Coming from a Muslim country, I am very much in favor of the separation of church and state to protect Christians and all minorities.
I’m curious, though–I’ve heard that there is such a thing as “release time” --which is where parents take their children out for an hour for Bible education. I’m surprised that parents can’t visit the Ark that way.
I also don’t understand why a trip (such as to a local mosque or other attraction) wouldn’t be allowed.
I don’t think release time is that helpful for religion–it’s a bit of an icon–sort of like crosses in a park.
Randy, which country do you come from and which country do you live in now? I ask this because in some countries the mere act of talking to an atheist can get one in trouble, so I tell you this not wanting to bring any harm to you or your family.
Regarding your question about release time. In the United States, the government and all its officials, all its actions must be completely neutral on religion. This is embodied in the first amendment to the US Constitution which says simply:
Congress shall make no law respecting an establishment of religion, or prohibiting the free exercise thereof; or abridging the freedom of speech, or of the press; or the right of the people peaceably to assemble, and to petition the Government for a redress of grievances.
This sentence is regarded as our right of freedom of thought, our freedom of expression. Our Government can’t tell us how to think nor how we can or can’t express ourselves.
Our public education system must be completely secular - neutral on whether God exists or doesn’t. So while a parent has full authority and right to take his/her child out of school and take the child to Ark Encounter, the school itself is prohibited from taking any student to see Ark Encounter because Ark Encounter is a self-proclaimed Christian site.
So a parent can take a child out of school to go to a church, synagogue or mosque, the school couldn’t take any child to any church, synagogue or mosque.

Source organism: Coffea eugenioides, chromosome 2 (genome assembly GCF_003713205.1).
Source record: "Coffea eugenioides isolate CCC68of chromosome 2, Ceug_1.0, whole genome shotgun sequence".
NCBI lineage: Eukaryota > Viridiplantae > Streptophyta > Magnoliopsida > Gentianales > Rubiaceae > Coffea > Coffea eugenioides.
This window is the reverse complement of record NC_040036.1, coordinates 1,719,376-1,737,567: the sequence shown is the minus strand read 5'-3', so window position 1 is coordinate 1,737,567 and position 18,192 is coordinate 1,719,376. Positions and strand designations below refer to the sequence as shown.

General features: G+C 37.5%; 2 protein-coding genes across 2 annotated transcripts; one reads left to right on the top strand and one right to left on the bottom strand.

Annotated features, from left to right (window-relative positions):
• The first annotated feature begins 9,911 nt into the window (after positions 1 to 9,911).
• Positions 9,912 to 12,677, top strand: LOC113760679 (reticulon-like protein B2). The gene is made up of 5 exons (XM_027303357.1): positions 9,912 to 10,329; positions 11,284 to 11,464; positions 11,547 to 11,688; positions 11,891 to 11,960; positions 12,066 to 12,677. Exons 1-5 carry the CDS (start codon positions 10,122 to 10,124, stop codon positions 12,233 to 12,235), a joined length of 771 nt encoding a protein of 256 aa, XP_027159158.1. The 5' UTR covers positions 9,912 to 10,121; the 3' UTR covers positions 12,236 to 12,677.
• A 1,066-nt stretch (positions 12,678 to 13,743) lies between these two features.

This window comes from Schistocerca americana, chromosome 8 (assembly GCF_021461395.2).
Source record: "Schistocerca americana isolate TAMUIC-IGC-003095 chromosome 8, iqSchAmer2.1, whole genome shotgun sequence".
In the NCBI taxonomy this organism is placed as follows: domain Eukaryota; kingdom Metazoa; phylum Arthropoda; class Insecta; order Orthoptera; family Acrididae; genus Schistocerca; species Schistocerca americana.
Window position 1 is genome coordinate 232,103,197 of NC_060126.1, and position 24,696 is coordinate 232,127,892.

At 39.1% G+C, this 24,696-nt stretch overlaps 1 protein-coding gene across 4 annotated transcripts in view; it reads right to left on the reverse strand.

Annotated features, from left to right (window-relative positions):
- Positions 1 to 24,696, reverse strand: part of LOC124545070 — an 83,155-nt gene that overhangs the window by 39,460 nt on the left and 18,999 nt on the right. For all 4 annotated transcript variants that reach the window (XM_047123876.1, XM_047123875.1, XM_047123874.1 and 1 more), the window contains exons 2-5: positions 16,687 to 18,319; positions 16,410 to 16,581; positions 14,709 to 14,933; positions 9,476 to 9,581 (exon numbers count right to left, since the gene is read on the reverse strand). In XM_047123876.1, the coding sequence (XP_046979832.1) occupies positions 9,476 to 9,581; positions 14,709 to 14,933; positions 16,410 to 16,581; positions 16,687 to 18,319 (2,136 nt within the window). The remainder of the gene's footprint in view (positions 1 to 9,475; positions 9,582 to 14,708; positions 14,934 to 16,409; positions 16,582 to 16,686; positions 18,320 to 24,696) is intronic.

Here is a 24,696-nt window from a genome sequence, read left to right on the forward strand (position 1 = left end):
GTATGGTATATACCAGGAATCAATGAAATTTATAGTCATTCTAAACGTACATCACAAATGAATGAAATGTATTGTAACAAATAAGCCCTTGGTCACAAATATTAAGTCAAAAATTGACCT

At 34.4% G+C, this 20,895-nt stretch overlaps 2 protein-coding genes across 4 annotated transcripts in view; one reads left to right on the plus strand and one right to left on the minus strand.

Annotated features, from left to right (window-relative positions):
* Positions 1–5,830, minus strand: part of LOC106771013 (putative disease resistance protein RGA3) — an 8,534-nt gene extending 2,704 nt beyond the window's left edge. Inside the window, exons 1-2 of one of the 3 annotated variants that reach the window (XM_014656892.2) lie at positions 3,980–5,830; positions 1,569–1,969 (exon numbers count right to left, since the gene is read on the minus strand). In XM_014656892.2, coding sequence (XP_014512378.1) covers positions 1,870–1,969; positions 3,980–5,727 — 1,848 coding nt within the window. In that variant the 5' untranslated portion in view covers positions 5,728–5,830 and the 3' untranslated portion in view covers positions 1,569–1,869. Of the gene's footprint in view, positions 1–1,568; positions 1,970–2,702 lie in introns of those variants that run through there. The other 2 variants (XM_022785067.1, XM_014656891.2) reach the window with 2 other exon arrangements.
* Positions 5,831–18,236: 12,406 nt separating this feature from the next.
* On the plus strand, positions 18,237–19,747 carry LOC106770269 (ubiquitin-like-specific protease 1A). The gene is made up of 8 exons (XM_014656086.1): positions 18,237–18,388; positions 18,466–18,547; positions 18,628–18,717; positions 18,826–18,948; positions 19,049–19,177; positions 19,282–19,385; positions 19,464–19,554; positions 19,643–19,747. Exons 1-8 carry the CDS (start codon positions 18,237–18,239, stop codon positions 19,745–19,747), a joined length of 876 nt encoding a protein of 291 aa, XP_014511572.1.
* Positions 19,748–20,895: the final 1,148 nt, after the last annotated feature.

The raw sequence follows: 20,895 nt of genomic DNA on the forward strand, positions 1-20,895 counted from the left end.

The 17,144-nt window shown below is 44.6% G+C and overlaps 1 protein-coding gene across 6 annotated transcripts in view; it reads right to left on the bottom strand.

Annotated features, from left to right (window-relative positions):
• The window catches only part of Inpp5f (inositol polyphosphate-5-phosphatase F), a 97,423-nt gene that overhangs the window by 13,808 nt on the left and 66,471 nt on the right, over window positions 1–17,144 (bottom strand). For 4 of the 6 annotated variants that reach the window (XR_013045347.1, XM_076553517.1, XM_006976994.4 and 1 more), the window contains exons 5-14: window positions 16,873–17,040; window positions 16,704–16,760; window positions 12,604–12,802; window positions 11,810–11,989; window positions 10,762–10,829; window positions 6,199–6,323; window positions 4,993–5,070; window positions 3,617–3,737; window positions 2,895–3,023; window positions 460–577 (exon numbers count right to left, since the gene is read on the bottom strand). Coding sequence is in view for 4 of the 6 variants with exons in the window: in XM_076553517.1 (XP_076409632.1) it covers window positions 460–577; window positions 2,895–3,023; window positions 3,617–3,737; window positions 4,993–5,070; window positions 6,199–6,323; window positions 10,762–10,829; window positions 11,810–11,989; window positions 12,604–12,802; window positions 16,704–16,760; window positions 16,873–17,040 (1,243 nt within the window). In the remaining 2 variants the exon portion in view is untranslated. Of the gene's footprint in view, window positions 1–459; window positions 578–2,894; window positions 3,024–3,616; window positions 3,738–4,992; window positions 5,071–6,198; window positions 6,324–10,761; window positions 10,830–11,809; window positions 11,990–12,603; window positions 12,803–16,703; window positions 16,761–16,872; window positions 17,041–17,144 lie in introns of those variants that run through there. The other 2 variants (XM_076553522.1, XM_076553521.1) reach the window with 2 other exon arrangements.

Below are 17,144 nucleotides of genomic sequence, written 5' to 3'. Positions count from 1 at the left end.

Sorry, thank you for your caution. We’ve talked earlier about wealth and secularism and the Dawkins fund for Niger–I’m a missionary kid who grew up Niger. I live in the US now since I was 20 (I’m in my 40s now), but my parents are from the US. You are right, though–if I lived there I would perhaps not even be on this site.
Niger is relatively peaceable and has fought against Boko Haram, but has no resources to help their own people–so there is a strong undercurrent of discontent, and some young people are joining militants there. But the government and many other peaceable people are trying to help keep things safe as possible.
Thanks for the information. That makes sense.
I am strongly in favor of the separation of church and state, though, because of where I grew up.
Yes, of course. I am forgetful at times. Sign of old age, I guess. Yes, the continued separation of church and state is very important to me and it should be to all Americans. The current administration is the worse on record for violating the constitution in this regard. This administration wants to build a wall between us and Mexico. The only wall we need is one between church and state.
I wonder why it matters to him…?
It matters to the People of Kentucky and the people of Williamstown. Ken Ham promised great economic rewards to the entire area if they would subsidize with tax incentives the building of the Ark. $62M of junk bonds floated by Williamstown. Ham was given free land and tax incentives. Promises of jobs and economic boon for restaurants and hotels. Over a $100M in investment, and no return yet. Bonds will likely default within a few years at this rate.
What do the media reports matter? The town already knows it’s coming up short.
It was FFRF who got the records via a Free of Information Act (FIOA) request. This is the front line of the culture war. The town was snookered and bamboozled by Ken Ham. And the local churches are to blame as well as they treated it as one of the great Christian apologetic initiatives in this country ever. I am proud of the fact that FFRF sent letters to every public school within 1500 miles and every one of them listened to the warning. Not one public school trip was every done to the Ark. Not one.